Travel Agency reported by Watchdog as "Cheap Holidays at a Price!!"


According to customers of an online travel agency, you may get more hassle than is worth for a cheap last minute holiday. Consumers of BBC 1 programme Watchdog have complained of booking online to only be told that they didn’t have a reservation for that hotel or that they were booked into an entirely different hotel.

Package Holiday Consumer Rights

A family celebrating a 2 week honeymoon paid £2,300 to stay at a 4 star Hotel in Sharm-el-Sheikh and upon arrival were informed that they did not have a reservation. The hotel had arranged to have them stay at another hotel, although the family had their heart set on that accommodation for the special occasion. To add further annoyance, the family were then told that in order to stay they would need to pay an additional £2,000, bringing the total value of the holiday to £4,000.

The travel agency's response to the complaint was that they were acting as an Agent. They further stated that as the accommodation was supplied by another company they were not responsible for the fault.

The responsibility of tour operators to deal with complaints to the satisfaction of consumers is increasingly becoming unreasonably accounted for by companies. If a holiday is sold as one full price and includes travel, accommodation and at least one other tourist service counting for a significant proportion of the service, the holiday is sold as a package holiday and is subject to a vital piece of consumer Law, the Package Travel, Package Holidays and Package Tours Regulations 1992. Despite accommodation or flights being supplied by other companies, the agent i.e. the tour operator is responsible for the holiday. However, with the number of people booking cheap last minute holidays through high street and online agents it is imperative that consumers read all the terms of business under the contract before proceeding with their booking, to ensure that the holiday is sold as a package holiday and they are covered for any breaches of the supplier by their tour operator.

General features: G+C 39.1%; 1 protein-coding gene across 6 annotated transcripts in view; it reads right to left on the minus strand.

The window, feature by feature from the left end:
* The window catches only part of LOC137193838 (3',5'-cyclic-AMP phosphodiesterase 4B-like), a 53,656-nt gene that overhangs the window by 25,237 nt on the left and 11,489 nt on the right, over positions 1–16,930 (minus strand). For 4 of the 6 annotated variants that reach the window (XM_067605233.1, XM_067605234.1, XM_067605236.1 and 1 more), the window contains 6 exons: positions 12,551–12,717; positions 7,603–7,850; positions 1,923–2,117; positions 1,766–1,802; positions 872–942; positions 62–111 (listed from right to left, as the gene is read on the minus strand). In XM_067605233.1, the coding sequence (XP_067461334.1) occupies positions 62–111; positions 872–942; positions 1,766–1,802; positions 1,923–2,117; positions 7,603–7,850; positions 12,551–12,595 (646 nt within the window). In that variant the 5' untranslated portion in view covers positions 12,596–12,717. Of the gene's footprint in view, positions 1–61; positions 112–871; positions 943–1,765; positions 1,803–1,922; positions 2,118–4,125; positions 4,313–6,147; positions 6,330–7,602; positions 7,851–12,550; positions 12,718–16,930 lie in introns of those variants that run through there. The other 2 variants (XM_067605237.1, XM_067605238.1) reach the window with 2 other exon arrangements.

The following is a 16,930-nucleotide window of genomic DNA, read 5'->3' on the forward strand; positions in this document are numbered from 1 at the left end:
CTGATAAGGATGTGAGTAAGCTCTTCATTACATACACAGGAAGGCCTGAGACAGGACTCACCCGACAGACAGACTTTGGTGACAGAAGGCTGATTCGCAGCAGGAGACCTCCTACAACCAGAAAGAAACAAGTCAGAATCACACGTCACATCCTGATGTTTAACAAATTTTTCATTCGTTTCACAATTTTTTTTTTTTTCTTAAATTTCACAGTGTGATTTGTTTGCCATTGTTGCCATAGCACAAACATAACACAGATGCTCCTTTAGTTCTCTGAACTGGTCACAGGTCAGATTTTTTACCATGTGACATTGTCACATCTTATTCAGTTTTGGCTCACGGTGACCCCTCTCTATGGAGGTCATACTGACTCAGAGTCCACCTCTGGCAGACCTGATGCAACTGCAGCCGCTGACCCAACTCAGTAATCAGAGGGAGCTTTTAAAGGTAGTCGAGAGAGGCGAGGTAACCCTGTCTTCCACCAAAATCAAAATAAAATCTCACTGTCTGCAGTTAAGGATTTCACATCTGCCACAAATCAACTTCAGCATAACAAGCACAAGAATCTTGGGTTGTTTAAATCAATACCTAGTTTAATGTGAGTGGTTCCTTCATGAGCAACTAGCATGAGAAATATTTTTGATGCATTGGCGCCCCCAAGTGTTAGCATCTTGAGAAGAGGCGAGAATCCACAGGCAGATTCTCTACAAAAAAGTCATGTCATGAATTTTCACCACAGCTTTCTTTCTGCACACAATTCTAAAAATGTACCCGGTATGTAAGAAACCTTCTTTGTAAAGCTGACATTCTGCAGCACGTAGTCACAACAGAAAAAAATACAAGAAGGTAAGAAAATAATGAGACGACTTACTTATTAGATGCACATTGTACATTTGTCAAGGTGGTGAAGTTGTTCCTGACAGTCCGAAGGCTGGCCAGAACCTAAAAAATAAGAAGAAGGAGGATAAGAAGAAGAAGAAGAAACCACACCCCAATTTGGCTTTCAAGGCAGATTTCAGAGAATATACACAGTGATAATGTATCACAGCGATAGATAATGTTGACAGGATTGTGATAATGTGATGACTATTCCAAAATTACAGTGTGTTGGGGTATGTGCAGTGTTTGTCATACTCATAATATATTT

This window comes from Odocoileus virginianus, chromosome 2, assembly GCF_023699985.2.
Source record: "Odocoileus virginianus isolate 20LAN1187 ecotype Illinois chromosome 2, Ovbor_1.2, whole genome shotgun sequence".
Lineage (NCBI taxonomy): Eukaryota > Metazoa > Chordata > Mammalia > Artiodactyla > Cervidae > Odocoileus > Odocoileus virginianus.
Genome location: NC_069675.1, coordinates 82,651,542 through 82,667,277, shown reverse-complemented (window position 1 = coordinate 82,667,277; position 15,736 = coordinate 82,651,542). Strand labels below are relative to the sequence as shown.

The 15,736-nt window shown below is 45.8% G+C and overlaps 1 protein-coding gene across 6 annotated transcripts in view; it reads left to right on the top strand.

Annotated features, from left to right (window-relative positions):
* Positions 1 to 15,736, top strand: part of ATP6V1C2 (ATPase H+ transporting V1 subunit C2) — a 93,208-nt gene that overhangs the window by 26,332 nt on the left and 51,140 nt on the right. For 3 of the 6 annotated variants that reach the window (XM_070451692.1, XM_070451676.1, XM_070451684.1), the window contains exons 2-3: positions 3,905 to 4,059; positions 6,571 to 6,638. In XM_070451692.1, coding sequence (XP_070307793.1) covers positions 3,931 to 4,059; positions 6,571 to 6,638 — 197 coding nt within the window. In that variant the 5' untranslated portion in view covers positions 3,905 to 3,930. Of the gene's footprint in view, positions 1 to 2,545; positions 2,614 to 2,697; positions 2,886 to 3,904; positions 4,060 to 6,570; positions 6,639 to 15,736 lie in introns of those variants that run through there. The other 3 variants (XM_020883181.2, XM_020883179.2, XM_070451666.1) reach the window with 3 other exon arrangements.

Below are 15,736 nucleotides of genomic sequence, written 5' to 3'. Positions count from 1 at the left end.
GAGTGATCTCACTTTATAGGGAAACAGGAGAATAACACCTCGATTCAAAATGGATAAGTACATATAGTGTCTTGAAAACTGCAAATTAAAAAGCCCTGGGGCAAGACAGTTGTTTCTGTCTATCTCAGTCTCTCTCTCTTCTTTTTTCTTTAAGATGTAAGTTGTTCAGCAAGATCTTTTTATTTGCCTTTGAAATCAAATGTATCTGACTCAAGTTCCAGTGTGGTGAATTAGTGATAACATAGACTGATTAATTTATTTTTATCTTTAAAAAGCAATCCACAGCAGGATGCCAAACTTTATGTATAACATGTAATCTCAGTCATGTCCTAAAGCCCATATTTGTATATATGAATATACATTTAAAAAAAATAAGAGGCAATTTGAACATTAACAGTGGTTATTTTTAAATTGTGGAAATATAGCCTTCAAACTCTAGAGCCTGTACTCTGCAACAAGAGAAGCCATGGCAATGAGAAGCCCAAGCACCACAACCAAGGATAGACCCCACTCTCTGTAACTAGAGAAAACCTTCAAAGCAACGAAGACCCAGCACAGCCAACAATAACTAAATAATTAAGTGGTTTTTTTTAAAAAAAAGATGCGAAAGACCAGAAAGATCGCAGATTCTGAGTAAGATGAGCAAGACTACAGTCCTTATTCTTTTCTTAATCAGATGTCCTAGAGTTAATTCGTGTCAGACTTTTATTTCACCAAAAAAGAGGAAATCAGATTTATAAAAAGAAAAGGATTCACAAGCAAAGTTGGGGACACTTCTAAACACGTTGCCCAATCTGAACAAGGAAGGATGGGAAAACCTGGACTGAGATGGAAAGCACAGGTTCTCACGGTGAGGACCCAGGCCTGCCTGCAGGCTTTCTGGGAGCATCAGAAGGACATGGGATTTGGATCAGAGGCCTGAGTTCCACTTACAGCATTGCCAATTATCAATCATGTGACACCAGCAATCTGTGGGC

It may be that consumers also need to be wary of hotel pictures advertised as there have been reported instances where they have misrepresented the standard of accommodation by advertising clean and beautiful hotels only to find when holidaymakers get there and walk into their room that the hotel has dirty sheets, broken furniture and taped over light switches and wires. Not only this, their advertising features have caused families to book hotels which are in fact the wrong hotels due to misleading photographs being used. A family’s recent visit to Turkey with a booking at a 5 star hotel turned out to be a booking at a similar named hotel, which provided alternative 3 star accommodation.

Whilst the Travel Agency concerned claim they do not sell package holidays, consumers need to become familiar with the distinction between package and dynamic holidays so they know whether they can pursue a tour operator for any losses in the event of a breach. Where the separate components of a holiday are individually priced and it is stated in the terms and conditions that the company acts as an agent for another company who supplies accommodation, then the performance of the contract will lie with the hotel supplier.

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